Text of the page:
December 7, 1941. “A date,” President Franklin D. Roosevelt told the nation, “which will live in infamy.” The surprise attack by the Japanese on Pearl Harbor began at 7:55 a.m. Hawaii time under a clear sky — perfect conditions for the swarms of Japanese fighter pilots to drop their bombs.
The images from that day are apocalyptic. Battleships obliterated, planes destroyed. Smoke. Flames. The next day, as the images of the carnage that killed 2,403 American men, women and children spread throughout the world, Roosevelt declared war on Japan. Not long after that, Italy and Germany declared war on the U.S.
The world was at war, and America was now in it.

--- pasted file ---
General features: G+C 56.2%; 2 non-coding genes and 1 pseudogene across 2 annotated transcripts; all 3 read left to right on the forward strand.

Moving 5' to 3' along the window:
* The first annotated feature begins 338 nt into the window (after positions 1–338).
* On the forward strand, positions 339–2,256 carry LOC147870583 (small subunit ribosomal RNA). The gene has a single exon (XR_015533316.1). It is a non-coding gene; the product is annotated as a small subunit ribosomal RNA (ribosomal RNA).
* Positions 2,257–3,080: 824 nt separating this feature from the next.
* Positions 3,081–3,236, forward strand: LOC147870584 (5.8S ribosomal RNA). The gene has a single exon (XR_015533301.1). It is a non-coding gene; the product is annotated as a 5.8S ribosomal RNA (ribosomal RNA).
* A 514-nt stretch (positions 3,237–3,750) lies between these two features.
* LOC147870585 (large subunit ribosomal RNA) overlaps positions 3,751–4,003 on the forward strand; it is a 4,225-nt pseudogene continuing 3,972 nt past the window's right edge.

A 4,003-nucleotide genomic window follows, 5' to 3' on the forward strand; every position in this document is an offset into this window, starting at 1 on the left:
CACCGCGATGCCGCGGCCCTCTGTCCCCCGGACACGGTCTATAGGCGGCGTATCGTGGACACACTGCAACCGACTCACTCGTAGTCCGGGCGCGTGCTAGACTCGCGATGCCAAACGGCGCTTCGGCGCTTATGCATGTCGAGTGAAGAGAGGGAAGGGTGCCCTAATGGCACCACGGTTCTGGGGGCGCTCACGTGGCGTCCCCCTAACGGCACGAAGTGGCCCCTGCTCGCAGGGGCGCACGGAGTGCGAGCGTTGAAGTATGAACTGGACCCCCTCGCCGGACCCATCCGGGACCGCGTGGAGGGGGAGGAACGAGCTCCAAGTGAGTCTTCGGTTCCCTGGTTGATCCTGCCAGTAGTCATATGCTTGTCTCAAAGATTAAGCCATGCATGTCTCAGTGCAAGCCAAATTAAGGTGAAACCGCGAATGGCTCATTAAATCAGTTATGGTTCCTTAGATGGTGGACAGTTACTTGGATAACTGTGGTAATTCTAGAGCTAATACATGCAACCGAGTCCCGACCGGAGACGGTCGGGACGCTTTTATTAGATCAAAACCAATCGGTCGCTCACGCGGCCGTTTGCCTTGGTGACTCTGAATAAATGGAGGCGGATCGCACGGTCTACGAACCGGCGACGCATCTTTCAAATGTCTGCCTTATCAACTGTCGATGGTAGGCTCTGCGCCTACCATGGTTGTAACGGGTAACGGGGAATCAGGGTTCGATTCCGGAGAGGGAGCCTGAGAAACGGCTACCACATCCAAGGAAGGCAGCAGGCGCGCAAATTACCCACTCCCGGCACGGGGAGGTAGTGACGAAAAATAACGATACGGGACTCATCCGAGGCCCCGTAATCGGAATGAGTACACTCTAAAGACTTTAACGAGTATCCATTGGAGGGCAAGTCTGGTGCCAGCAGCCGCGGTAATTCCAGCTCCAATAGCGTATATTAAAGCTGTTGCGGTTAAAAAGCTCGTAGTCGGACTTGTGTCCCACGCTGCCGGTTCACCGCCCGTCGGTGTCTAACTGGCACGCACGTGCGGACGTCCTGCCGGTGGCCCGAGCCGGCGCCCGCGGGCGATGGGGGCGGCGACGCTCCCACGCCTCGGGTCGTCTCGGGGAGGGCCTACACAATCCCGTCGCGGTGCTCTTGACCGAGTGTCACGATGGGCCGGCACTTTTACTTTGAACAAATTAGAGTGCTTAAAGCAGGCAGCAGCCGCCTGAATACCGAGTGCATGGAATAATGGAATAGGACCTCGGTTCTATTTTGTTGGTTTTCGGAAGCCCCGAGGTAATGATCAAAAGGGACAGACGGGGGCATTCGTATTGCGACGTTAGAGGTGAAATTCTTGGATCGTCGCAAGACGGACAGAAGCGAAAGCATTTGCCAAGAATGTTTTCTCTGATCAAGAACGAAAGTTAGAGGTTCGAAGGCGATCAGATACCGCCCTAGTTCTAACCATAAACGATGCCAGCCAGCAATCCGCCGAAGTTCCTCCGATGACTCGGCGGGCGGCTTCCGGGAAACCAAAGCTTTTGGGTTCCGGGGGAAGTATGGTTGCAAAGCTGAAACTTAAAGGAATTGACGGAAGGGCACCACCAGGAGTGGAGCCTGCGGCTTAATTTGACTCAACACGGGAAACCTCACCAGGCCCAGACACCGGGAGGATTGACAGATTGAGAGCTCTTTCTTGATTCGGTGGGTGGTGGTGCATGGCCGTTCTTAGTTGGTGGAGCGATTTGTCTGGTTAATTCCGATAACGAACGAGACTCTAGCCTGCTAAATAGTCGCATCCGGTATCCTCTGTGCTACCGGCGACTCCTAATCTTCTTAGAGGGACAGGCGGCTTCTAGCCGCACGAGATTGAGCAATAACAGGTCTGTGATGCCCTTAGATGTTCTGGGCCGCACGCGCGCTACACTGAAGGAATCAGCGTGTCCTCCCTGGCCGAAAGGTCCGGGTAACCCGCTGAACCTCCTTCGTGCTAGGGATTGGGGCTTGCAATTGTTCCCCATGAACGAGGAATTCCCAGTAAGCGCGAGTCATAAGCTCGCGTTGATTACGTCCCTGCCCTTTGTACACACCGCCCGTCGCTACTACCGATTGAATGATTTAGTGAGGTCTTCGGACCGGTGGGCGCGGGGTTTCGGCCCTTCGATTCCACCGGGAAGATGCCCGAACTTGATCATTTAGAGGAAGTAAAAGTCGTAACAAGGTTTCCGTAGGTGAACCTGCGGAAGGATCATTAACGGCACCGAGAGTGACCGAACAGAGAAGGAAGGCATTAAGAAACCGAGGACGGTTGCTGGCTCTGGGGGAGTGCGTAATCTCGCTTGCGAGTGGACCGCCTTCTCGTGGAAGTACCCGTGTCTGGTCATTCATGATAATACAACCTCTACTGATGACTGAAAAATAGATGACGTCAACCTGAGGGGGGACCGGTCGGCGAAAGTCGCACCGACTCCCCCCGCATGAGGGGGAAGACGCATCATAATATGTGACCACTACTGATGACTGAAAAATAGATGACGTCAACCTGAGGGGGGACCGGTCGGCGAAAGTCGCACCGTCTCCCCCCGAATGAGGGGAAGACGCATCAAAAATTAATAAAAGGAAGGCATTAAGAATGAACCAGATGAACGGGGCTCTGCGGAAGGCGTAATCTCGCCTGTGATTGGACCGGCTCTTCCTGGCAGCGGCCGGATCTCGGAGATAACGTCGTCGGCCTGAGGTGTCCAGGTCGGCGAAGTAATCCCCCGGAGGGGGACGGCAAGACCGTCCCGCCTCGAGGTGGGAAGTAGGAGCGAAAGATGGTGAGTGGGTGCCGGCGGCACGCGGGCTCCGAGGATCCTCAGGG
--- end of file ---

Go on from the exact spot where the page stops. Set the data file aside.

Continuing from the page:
This picture, taken by a Japanese photographer, shows how American ships are clustered together before the surprise Japanese aerial attack on Pear Harbor on Dec. 7, 1941. Minutes later the full impact of the assault was felt and Pearl Harbor became a flaming target. [Associated Press] Believed to be the first bomb dropped on Pearl Harbor in the sneak-attack on Dec. 7, 1941, this picture was found torn to pieces at Yokusuka Base by photographer's mate 2/C Martin J. Shemanski of Plymouth, Pa. One Japanese plane is shown pulling out of a dive near bomb eruption, center, and another the air at upper right. [Associated Press] A boy and a woman carrying a dog flee toward quarters during the attack on Pearl Harbor. A neighbor, Mary Naiden, then an army hostess, exclaimed, "There are red circles on those planes overhead. They are Japanese!" [Photo by Mary Naiden via Associated Press] Anti-aircraft gunners of the U.S. Army who fired on the Japanese planes during the surprise attack on Pearl Harbor on Dec. 7, 1941, in Wheeler Field, Hawaii. [Associated Press] American ships burn during the Japanese attack on Pearl Harbor, Hawaii, on Dec. 7, 1941. [Associated Press] The destroyer USS Shaw explodes after being hit by bombs during the Japanese surprise attack on Pearl Harbor, Hawaii, on Dec. 7, 1941. [Associated Press] Three U.S. battleships are hit from the air during the Japanese attack on Pearl Harbor on Dec. 7, 1941. Japan's bombing of U.S. military bases at Pearl Harbor brings the U.S. into World War II. From left are: USS West Virginia, severely damaged; USS Tennessee, damaged; and USS Arizona, sunk. [Associated Press] An undamaged light cruiser steams out past the burning USS Arizona and takes to sea with the rest of the fleet during the Japanese aerial attack on Pearl Harbor, Hawaii, on Dec. 7, 1941, during World War II. [U.S. Navy photo via AP] Troops man a machine gun nest at Wheeler Field, which adjoins Schofield Barracks in Honolulu, after the Japanese attack on the island of Oahu, Dec. 7, 1941. [Associated Press] Black smoke rises from the burning wrecks of several U.S. Navy battleships after they had been bombed during the Japanese surprise attack on Pearl Harbor, Hawaii, on Dec. 7, 1941. [Associated Press] In this image provided by the U.S. Navy, sailors stand among wrecked airplanes at Ford Island Naval Air Station as they watch the explosion of the USS Shaw in the background, during the Japanese surprise attack on Pearl Harbor on Dec. 7, 1941. [U.S. Navy photo via AP] Heavy black smoke billows as oil burns from shattered fuel tanks on ships that were hit during the Japanese attack on Pearl Harbor on Dec. 7, 1941, during World War II. Visible through the murk is the U.S. battleship Maryland, center, and the hulk of the capsized USS Oklahoma to the right of it. [U.S. Navy photo via AP] A Japanese dive bomber goes into its last dive as it heads toward the ground in flames after it was hit by naval anti-aircraft fire during the surprise attack on Pearl Harbor on Dec. 7, 1941. [Associated Press] Rescue workers help evacuate the Lunalilo High School in Honolulu after the roof of the main building was hit by a bomb during the Japanese attack at Pearl Harbor on Dec. 7, 1941. [Associated Press] The front page of an extra edition of the St. Petersburg Times for Dec. 7, 1941, announcing the attack on Pearl Harbor. [Times] President Franklin D. Roosevelt signs the declaration of war after the Japanese bombing of Pearl Harbor at the White House on Dec. 8, 1941, at 3:08 p.m. Watching from left to right are, Rep. Sol Bloom, D-N.Y.; Rep. Luther Johnson, D-Texas; Rep. Charles A. Eaton, R-N.J.; Rep. Joseph Martin, R-Mass.; Vice President Henry A. Wallace; House Speaker Sam Rayburn, D-Texas; Rep. John McCormack, D-Mass.; Sen. Charles L. McNary, R-Ore.; Sen. Alben W. Barkley, D-Ky.; Sen. Carter Glass, D-Va.; and Sen. Tom Connally, D-Texas. [Associated Press] Hawaii residents comb through wreckage on Dec. 17, 1941, after Japanese bombing raids on December 7. [Associated Press]